Friday, June 29, 2007

The Scholar, the Warrior, the Savior?

He has a Bachelor of Science degree from the United States Military Academy, Class of 1974. He was the General George C. Marshall Award winner as the top graduate of the U.S. Army Command and General Staff College - class of 1983. He then earned a Master of Public Administration (1985) and a Ph.D. (1987) in International Relations from the Woodrow Wilson School of Public and International Affairs at Princeton University. His last teaching positions were serving as Assistant Professor of International Relations at the U.S. Military Academy, a fellowship at Georgetown University. Who is this pointy headed, Ivy League educated academic?

He is Major General David H. Petraeus, Commander, Multinational Force - Iraq.

His publications include:

  • The American Military and the Lessons of Vietnam, 1987. (doctoral thesis)
  • The Legacy of Vietnam for the US Military" in Democracy, Strategy, and Vietnam: Implications for American Policymaking (with William J. Taylor), 1987.
  • Military Influence and the Post-Vietnam Use of Force, Armed Forces & Society, 1989.

  • Why We Need FISTs-Never Send a Man When You Can Send a Bullet, Field Artillery Journal, 1997.
  • Learning Counterinsurgency: Observations from Soldiering in Iraq, Military Review, 2006.

His scholarly qualifications are good, but his warrior qualifications are better. In 2003, Petraeus led the 101st Airborne on one of the biggest airborne assaults in military history. The operation was textbook perfection. With a rifle in one hand and a scroll in the other, Dr. General Petraeus was credited with finding a Zen-like balance between hardass and softheart. He steadfastly prosecuted searches and raids to root out Ba'athist supporters of the failed regime in 2003, but balanced those actions with face-to-face meetings in the houses of tribal Sheikhs in northern Iraq. This led to the intelligence that ultimately led to a wild shootout between members of the 101st and Saddam's two cornered sons, Uday and Qusay.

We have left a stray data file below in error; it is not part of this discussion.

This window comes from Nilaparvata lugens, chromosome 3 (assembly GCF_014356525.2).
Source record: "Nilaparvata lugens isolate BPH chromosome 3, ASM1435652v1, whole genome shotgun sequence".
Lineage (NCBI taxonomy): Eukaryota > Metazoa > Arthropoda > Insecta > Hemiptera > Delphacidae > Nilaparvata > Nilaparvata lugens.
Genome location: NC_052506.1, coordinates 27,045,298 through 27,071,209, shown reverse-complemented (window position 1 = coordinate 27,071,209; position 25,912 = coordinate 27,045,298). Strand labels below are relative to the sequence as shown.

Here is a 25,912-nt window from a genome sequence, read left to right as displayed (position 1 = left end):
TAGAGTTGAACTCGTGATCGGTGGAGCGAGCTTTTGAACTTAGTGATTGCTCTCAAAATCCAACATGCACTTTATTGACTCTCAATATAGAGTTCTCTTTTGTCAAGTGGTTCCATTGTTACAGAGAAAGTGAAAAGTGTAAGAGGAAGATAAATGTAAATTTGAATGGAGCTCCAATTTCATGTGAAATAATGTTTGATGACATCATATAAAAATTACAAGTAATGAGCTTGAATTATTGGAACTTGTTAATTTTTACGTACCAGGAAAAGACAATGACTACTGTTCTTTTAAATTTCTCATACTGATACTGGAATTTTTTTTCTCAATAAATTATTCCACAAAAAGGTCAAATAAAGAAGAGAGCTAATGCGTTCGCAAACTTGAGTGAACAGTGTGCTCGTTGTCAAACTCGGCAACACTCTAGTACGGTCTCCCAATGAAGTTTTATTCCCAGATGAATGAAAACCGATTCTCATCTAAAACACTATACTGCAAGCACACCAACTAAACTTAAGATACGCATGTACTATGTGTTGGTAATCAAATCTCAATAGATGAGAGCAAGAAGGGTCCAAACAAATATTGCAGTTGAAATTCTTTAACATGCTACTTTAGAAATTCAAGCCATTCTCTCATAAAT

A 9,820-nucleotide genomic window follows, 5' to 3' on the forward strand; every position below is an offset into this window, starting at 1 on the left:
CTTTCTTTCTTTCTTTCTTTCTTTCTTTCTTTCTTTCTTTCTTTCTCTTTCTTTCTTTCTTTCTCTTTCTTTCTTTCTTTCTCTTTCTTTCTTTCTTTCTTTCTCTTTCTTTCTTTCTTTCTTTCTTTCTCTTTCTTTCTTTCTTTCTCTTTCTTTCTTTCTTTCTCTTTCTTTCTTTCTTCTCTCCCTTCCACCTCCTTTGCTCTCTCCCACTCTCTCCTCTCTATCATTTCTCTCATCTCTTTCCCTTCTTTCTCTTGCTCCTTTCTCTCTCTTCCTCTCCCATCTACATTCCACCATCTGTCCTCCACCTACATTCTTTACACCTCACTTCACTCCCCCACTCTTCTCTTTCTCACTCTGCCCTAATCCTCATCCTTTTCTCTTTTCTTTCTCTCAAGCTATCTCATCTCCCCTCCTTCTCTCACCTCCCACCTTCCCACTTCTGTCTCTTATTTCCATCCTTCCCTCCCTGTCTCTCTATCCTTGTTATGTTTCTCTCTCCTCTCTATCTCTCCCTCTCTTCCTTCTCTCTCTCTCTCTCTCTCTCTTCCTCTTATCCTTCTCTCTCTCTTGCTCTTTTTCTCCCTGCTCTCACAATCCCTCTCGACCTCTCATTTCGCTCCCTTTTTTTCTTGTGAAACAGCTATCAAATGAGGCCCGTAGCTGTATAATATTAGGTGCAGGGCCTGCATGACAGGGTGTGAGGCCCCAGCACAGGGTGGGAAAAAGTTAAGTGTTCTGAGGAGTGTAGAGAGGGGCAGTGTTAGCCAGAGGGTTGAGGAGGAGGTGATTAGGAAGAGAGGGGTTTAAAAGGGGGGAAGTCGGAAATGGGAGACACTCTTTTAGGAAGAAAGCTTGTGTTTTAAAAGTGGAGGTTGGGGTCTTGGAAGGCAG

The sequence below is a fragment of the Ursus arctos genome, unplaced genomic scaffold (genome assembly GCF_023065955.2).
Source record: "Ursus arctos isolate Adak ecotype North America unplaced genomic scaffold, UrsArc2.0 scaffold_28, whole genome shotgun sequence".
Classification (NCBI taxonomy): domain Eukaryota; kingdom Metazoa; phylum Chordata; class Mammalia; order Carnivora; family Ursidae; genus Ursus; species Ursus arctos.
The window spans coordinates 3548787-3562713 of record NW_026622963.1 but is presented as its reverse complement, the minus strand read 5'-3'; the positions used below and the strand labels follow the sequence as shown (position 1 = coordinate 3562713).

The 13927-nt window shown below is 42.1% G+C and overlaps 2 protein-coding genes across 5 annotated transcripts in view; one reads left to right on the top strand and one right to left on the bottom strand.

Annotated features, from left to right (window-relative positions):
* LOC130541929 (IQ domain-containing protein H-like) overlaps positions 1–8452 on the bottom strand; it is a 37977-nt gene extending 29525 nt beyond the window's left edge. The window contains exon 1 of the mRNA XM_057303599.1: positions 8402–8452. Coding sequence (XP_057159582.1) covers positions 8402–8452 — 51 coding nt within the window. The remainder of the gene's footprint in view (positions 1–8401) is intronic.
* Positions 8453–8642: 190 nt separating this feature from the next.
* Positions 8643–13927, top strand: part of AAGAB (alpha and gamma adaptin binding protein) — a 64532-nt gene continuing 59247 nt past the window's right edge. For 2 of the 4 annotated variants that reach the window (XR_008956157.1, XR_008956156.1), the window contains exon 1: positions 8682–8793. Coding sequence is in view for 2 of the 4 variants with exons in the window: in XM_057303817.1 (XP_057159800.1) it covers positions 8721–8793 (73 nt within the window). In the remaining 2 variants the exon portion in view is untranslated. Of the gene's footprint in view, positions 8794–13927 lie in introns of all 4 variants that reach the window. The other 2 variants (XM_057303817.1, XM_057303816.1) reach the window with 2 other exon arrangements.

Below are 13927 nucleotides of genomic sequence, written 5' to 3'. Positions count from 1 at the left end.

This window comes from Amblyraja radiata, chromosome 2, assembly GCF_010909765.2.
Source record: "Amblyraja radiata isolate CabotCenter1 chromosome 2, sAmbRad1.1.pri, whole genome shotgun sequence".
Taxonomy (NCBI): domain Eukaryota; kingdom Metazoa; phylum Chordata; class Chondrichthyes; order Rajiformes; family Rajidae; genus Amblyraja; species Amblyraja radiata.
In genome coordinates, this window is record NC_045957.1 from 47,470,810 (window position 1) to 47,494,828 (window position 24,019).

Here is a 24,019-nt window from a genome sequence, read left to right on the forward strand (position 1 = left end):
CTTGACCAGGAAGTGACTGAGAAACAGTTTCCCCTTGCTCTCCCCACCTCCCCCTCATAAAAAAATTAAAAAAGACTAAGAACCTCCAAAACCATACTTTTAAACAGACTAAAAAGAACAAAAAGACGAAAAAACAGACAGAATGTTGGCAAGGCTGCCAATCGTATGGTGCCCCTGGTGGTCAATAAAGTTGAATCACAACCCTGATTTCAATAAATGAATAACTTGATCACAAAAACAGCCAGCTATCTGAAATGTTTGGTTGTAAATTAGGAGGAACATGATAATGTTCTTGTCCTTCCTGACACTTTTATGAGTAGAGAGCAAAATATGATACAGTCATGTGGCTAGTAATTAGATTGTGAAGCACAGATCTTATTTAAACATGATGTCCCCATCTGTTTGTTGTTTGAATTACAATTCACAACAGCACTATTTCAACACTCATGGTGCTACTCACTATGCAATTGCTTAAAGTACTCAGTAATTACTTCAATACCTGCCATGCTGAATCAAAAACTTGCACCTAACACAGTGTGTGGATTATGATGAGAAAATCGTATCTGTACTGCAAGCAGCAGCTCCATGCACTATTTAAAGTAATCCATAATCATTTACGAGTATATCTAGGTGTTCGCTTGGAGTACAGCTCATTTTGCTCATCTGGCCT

When Petraeus returned from Iraq in 2005, he served as the Commanding General of Fort Leavenworth, Kansas and the US Army's Combined Arms Center. As Commander, he was given oversight of the Command and General Staff College and 17 other facilities and programs. These included development of the Army's "doctrinal manuals," which form the basis of how the Army sees itself and what it does. Critical within his time at Leavenworth was the oversight of two seminal changes aimed at improving Army performance in Iraq. The first was the complete overhaul of 1st Infantry Division's advisory team training. The second was co-authoring Field Manual 3-24, Counterinsurgency. The first change was significant in that it would refocus how the Army trained Iraqi military and police units. The second was significant in that it would refocus how the United States would conduct the counterinsurgency operations in Iraq, Afghanistan, and any future counterinsurgeny operations the United States may be called upon to conduct.

Petraeus was nominated by President George Bush to replace MG William Casey as Commander MNF-Iraq. He was confirmed unanimously by the US Senate in January 2007, and assumed command of MNF-Iraq on February 10, 2007. Many in the Administration believe Petraeus to be "Bush's Ulysses S. Grant," referring to Abraham Lincoln's appointment of Grant as commander of the Army of the Potomac after several frustrating Union defeats in the United States' Civil War. Grant's military strategies are credited with the Union turning the tables in the war and finally defeating the Confederacy. However, comparing Petraeus to Grant is an insult to Petraeus' credentials. Grant graduated 21st out of a class of 39 from the US Military Academy, published nothing but his memoirs, and was generally regarded as a damned good warrior but a lousy student. That said, Grant's appointment did make the difference in the Civil War, and Lincoln, facing badly flagging public support for the war, stuck by his General and the war itself, even to the point where he was certain he would lose reelection in 1864. The political and military parallels between Grant and Petraeus are striking, as may well be the historical parallel. The question is, will Petraeus be given the time he needs to do the job he seems to have prepared his entire life for?